But I don’t regret my mistake because I’ve learned from it, seldomly repeat it, and have made it my mission to spare others the same misfortune.
The good news is that we don’t need to time travel to live a better life, since every day presents new opportunities to make better decisions.
Before I sell a position, I think back to this mistake and walk through a series of questions designed to “catch” any cognitive mistakes and help me parse through my own logic. In fact, my team and I have encoded evidence-based decision making processes into the Prof of Wall Street SmartTrade platform to help us (and you) make better decisions without having to learn everything the hard way (read: miss out on eye-watering sums of money).
This specific decision pattern is quantified in our proprietary quantitative service for both professional and retail investors and can help you see whether you have a consistent pattern of selling winners too soon (and/or losers too late, but let’s save that topic for another article).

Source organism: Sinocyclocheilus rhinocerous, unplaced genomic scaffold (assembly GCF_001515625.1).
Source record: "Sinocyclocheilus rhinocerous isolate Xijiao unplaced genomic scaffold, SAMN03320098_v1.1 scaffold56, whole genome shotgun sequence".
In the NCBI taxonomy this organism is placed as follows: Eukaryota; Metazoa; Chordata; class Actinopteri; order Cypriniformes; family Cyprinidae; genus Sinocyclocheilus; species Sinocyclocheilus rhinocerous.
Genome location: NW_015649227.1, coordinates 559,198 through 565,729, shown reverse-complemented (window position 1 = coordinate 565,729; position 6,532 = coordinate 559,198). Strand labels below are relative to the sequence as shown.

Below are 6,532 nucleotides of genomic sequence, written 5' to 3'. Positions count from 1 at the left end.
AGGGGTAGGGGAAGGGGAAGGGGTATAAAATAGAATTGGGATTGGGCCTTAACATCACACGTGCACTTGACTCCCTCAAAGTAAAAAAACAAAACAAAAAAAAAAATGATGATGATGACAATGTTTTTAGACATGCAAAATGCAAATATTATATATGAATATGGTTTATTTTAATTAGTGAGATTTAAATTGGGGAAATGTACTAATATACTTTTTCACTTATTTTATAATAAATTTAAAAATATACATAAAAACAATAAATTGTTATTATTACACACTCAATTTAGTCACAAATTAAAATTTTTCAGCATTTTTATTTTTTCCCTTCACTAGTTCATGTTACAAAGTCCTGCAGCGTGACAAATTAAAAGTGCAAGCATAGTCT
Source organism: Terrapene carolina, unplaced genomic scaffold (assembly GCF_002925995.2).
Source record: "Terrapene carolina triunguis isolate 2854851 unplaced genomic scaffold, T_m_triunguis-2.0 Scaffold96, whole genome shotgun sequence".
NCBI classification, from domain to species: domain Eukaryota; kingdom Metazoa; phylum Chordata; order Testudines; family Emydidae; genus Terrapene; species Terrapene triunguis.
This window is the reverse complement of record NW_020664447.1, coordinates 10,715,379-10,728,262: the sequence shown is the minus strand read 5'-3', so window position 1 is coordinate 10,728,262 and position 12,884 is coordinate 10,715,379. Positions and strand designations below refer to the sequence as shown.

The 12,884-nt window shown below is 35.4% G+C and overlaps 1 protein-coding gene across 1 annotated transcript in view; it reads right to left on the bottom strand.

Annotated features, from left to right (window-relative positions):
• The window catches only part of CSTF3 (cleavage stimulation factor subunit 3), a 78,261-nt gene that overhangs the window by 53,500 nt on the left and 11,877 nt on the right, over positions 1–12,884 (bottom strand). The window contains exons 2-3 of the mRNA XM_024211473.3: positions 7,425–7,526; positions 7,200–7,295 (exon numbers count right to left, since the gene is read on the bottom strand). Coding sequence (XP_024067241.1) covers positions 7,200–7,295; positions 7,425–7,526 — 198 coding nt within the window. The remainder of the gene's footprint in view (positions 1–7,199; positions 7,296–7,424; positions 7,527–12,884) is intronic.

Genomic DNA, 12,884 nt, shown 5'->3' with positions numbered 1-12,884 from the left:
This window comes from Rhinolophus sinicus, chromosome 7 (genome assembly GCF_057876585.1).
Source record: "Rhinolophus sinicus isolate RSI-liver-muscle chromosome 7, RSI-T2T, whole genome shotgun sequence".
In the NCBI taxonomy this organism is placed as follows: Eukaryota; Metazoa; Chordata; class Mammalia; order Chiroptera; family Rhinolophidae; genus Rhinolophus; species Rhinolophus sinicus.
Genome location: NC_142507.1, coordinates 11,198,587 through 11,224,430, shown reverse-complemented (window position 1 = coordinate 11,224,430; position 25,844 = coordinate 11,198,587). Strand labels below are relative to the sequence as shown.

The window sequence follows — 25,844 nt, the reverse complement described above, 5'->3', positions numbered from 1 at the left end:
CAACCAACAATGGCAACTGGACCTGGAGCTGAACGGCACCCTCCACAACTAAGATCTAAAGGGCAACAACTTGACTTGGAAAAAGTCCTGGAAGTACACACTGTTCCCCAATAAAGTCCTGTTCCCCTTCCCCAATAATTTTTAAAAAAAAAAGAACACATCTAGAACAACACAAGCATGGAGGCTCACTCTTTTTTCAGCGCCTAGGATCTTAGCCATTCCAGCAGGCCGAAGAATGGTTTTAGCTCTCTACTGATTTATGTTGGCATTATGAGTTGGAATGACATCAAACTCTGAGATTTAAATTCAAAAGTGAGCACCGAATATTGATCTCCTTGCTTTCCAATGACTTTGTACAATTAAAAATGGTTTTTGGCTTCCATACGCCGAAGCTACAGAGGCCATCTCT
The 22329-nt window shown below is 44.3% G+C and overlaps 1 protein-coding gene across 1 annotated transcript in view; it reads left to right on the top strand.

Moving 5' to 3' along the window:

If my story could teach you anything, it is that historical data matters. If you’d like to have your historical data analyzed to better understand your own investing patterns, reach out to me and my team and I will create a personalized analysis for you to maximize your investing upside.
1. What is the behavioral bias that led to the selling of Nvidia (NASDAQ: NVDA) at $16?
A. Exponential growth bias
B. Risk aversion
C. Loss chasing
2. Is risk aversion confined to equities only?
C. Only international equities
D. Only US-based equities
3. What can I do to reduce the probability of making impulsive decisions that lead to bad investing outcomes?
A. Speed up the decision making process
B. Slow down the decision making process
C. Let someone else decide for me
D. Change nothing
4. How are financial markets affected when many investors sell shares to make a profit?
A. Prices become more volatile due to selling pressure
B. Prices become more stable
C. Prices do not rise as much as anticipated by momentum
D. Both a and c
Answer key: 1:b, 2:b, 3:b, 4:d